Ideally, a woman also wears a chuni over her turban. It takes a lot of consciousness and dedication because it's definitely more trouble. The chuni worn under the chin and across the shoulder protects the grace of the woman. To put it simply, men have a beard to give a protective energy field around the face, women don't. The chuni provides that protection so you don't attract the wrong kind of energy. It means a woman is not sexually available. This is not just a cultural thing, it actually changes the way people – especially men – see and relate to her.
Girls should cover their heads at all times. For young girls, a rishi knot cover is often enough, but the practice of tying a turban should be taught early. By the time they become adolescent, it is advised that they always tie a turban as tool to protect their grace and integrity.
Devoted Sikh women of Indian ancestry usually have their heads covered, but many do not tie a turban. Sometimes it’s just a scarf, more often it’s a chuni. It is a personal choice. Each person, male or female must make this decision according to their own understanding of how to live as a Sikh. As I write this in 2012, I am seeing more and more Sikh women who are wearing turbans.
In addition to the explanation about Sikh women and turbans (above), many people who are not wearing their turbans (or keeping uncut hair) are doing so because of outside pressures. Society and/or family are affecting them. They have forgotten, or perhaps never understood in the first place, their identity as Sikhs.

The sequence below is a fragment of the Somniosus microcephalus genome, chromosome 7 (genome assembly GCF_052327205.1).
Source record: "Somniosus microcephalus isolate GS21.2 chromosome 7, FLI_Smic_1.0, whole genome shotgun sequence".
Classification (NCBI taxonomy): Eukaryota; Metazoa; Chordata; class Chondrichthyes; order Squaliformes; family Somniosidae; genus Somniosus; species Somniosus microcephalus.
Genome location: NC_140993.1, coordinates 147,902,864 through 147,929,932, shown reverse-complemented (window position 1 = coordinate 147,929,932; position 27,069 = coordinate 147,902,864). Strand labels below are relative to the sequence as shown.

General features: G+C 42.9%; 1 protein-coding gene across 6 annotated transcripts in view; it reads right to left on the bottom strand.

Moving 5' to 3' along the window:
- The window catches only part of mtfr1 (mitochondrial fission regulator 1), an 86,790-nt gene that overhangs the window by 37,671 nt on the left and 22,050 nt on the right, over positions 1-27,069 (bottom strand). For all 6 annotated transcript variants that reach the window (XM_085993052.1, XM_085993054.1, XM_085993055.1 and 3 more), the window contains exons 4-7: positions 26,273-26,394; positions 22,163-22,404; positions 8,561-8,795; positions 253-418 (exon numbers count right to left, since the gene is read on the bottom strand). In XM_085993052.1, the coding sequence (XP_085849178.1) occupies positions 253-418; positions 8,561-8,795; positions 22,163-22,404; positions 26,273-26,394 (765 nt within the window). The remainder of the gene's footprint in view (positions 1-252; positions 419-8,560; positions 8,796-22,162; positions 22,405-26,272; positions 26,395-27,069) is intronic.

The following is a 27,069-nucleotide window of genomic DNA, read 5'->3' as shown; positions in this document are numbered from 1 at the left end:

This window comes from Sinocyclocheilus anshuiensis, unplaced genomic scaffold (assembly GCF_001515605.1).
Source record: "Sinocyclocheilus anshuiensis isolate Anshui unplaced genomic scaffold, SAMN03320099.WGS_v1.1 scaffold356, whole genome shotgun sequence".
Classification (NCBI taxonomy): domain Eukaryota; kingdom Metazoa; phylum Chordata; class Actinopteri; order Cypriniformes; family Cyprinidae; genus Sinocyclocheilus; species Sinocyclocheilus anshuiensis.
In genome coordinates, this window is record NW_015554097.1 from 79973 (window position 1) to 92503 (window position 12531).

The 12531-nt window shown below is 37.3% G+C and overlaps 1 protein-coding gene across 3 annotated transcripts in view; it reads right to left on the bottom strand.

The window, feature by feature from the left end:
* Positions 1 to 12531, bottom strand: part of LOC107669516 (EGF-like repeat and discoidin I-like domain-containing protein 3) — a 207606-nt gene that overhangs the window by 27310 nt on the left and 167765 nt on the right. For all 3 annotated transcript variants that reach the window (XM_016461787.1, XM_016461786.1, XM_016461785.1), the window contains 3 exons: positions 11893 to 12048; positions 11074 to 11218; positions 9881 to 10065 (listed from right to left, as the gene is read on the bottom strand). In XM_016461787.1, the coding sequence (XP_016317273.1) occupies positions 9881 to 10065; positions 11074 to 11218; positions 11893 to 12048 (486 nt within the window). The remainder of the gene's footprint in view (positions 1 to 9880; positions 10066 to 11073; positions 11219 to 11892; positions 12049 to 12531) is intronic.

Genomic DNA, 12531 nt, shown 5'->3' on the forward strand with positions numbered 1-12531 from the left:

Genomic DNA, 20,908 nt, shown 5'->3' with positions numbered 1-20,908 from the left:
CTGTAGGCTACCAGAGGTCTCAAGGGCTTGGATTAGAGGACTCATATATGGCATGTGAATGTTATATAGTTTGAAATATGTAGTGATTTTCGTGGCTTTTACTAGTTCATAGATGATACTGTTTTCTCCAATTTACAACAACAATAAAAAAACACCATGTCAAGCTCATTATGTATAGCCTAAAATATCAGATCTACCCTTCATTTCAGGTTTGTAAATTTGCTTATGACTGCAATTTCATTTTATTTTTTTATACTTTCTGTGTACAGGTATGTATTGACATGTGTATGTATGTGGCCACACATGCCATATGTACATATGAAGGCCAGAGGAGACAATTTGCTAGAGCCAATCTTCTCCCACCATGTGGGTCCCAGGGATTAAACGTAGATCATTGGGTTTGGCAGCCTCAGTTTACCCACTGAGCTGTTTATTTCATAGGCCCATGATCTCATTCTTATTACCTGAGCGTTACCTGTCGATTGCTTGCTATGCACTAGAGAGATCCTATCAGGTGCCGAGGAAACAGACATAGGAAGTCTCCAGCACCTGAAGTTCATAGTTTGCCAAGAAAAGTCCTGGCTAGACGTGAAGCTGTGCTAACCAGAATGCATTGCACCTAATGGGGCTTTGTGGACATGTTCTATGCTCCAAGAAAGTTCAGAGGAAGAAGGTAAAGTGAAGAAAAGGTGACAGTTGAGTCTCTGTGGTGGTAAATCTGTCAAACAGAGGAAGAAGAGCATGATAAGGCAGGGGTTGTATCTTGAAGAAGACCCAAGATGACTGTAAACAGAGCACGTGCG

People who take their turban off in public when it is not convenient are not relating to the spiritual power of this form. They are mired in a cultural practice, and may have no understanding of the technology of tying a turban, or its place in the Sikh Rehit. A turban worn properly is a crown, and if a Sikh wears it with that consciousness, it is doubtful he/she will be made fun of.
Rather than getting angry, or creating negative energy by judging them, simply bless them and pray that by the Grace of God and Guru some day they will understand who they are.
You should wear a turban as part of your identity as a Sikh (see other answers elsewhere under this topic). If you are newly converted to Sikhi, perhaps you can start by practicing wearing your hair up on top of your head and covering your head with a cap, a hat, or a scarf. But still that will not give you the practical identity of a Sikh.